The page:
Government proposes lowering age limit for bus and coach drivers - CILT(UK)
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Government proposes lowering age limit for bus and coach drivers

12 April 2024/Categories: Industry News, Active Travel & Travel Planning, Bus & Coach, Freight Forwarding, Logistics & Supply Chain

Roads Minister Guy Opperman has launched a consultation on proposals that could open up hundreds of jobs in the bus and coach sectors to younger people.

The measures aim to help deliver more reliable bus services and a more resilient supply chain as part of plans to grow the economy.

Currently, those aged 18 to 20 can only drive bus and coach routes up to 50km, despite being allowed to drive articulated lorries with no distance limit.  

New proposals seek to remove this restriction, enabling fully trained 18 to 20-year-olds to operate longer bus and coach journeys, such as from London to Manchester or scenic routes across Yorkshire.

CILT member Declan Pang, Director of Policy and Public Affairs at the Road Haulage Association (RHA), said: “We have long supported proposals to attract younger people into the role and address the ageing coach driver workforce which is a barrier to the sector’s growth.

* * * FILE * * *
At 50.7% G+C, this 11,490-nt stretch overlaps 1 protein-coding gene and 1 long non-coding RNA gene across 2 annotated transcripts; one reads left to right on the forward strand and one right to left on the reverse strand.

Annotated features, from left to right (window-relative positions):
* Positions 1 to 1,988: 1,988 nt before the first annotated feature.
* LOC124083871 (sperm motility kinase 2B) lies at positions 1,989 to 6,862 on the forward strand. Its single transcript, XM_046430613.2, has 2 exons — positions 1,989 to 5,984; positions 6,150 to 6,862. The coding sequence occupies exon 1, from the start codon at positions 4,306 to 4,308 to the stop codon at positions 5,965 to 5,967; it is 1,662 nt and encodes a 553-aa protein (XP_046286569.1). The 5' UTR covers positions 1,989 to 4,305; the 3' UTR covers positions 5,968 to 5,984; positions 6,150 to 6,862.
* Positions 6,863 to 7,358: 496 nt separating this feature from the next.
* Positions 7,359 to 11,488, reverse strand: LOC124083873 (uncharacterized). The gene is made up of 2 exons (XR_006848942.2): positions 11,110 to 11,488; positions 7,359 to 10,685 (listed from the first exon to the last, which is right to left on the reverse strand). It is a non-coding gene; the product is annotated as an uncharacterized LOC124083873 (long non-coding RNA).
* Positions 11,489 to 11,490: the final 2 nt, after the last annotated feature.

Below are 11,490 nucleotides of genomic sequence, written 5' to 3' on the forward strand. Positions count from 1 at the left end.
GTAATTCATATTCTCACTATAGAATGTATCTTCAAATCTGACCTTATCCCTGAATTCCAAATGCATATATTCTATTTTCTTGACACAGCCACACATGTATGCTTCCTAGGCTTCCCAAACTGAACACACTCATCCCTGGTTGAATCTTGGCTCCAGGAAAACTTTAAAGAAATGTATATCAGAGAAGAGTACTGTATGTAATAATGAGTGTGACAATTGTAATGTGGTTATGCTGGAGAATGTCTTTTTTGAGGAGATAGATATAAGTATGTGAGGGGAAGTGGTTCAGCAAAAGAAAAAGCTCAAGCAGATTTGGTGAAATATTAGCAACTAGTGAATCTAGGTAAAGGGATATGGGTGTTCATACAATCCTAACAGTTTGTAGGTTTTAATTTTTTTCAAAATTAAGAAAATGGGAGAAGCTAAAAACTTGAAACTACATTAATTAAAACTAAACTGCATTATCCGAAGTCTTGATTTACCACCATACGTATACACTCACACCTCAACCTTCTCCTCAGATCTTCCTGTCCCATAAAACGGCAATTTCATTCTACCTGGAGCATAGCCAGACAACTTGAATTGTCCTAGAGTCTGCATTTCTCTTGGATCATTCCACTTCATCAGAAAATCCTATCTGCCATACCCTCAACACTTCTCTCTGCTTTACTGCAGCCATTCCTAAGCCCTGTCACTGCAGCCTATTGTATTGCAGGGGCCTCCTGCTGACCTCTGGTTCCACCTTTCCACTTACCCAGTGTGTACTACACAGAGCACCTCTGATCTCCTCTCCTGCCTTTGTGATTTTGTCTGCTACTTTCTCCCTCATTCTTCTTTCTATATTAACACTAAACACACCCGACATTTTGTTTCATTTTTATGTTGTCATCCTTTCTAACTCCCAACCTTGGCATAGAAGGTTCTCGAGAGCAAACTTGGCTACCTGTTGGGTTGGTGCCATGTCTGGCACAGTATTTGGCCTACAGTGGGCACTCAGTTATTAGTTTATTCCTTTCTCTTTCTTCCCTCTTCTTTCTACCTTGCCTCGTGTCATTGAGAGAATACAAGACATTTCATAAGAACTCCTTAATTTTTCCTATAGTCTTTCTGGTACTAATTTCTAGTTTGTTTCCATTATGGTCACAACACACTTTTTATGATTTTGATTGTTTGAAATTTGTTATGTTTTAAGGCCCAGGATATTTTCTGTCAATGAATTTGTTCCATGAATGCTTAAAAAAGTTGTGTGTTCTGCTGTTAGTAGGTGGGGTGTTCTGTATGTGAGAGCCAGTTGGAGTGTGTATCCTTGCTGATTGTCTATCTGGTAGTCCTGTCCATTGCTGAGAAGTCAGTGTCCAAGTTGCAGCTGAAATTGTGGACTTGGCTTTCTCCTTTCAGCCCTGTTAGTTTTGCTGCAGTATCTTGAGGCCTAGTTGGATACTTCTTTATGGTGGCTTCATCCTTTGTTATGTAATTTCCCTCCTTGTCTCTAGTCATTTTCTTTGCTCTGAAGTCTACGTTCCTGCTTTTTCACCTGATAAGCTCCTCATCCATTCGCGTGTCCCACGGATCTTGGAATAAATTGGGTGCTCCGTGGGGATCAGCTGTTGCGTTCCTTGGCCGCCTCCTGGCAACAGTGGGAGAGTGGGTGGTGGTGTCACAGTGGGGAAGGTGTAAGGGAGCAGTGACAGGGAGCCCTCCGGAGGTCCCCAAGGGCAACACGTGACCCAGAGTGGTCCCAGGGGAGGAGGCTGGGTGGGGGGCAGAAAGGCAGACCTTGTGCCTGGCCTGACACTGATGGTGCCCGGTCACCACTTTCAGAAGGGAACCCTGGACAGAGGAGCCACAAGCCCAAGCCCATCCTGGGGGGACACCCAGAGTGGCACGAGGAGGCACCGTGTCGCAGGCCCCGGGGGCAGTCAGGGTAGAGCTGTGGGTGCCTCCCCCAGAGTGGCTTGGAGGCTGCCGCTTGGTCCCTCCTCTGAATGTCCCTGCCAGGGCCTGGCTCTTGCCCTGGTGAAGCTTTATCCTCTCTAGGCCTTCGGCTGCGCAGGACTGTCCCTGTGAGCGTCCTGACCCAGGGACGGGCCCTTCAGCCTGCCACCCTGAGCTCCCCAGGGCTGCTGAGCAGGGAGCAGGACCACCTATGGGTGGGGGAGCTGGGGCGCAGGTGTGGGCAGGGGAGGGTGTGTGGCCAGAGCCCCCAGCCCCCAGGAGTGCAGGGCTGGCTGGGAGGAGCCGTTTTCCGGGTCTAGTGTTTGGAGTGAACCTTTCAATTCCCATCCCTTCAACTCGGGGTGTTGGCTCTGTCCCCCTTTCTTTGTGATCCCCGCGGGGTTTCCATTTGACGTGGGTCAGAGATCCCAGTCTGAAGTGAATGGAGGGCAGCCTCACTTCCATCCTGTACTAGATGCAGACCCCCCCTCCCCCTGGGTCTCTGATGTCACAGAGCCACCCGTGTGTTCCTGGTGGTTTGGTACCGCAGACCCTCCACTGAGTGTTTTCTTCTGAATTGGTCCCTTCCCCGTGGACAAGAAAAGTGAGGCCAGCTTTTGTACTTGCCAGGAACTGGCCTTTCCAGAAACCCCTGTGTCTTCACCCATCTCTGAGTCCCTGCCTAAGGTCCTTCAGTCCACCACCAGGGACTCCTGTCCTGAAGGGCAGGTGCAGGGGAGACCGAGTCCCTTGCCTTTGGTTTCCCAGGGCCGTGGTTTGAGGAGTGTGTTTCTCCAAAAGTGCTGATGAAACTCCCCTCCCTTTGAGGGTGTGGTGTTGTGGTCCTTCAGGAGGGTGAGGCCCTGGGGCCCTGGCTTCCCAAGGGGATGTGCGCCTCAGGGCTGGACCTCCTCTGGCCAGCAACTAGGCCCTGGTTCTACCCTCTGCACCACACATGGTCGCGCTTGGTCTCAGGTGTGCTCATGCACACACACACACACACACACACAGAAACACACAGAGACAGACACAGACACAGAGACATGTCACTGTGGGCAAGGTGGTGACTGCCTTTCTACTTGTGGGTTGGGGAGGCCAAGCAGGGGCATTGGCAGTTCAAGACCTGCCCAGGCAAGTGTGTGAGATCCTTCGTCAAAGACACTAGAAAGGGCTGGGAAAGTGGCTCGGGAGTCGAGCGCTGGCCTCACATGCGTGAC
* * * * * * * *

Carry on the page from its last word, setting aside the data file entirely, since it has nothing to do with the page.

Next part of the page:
“The age restrictions have constrained the sector’s ability to attract young people and, considering someone can drive an HGV from 18, puts the coach sector at a disadvantage.

“These proposals could improve prospects for coach operators and we look forward to seeing them implemented.”

By increasing the pool of qualified bus and coach drivers, operators could potentially run more services, especially in rural areas where routes tend to be longer.

Additionally, the proposals suggest allowing prospective bus, coach and HGV drivers to begin theory and off-road training immediately, rather than waiting for their provisional licence.

This would enable trainees to complete their qualifications and enter the workforce more quickly, while still meeting all existing training requirements to ensure road safety standards are maintained.

The measures come as industry data estimates a 6.6% shortage of bus drivers and a 13.6% shortage of coach drivers nationally.

Roads Minister Guy Opperman said: “Being a bus, coach or lorry driver can be an excellent career for young people and these proposals could help get younger talent into transport, encouraging diversity in the sector.

“This could be a win-win, not only improving job opportunities for those leaving school, but also going some way to continue to ease driver shortages, delivering more reliable bus and coach services and a more resilient supply chain as part of our plan to grow the economy.”

By attracting younger talent to transport careers, the proposals aim to tackle these shortages and improve service reliability, ultimately supporting economic growth.

Organisations like the Confederation of Passenger Transport and the Road Haulage Association have welcomed the proposals, citing the potential to address workforce challenges and remove barriers for recruiting young people into the sectors.


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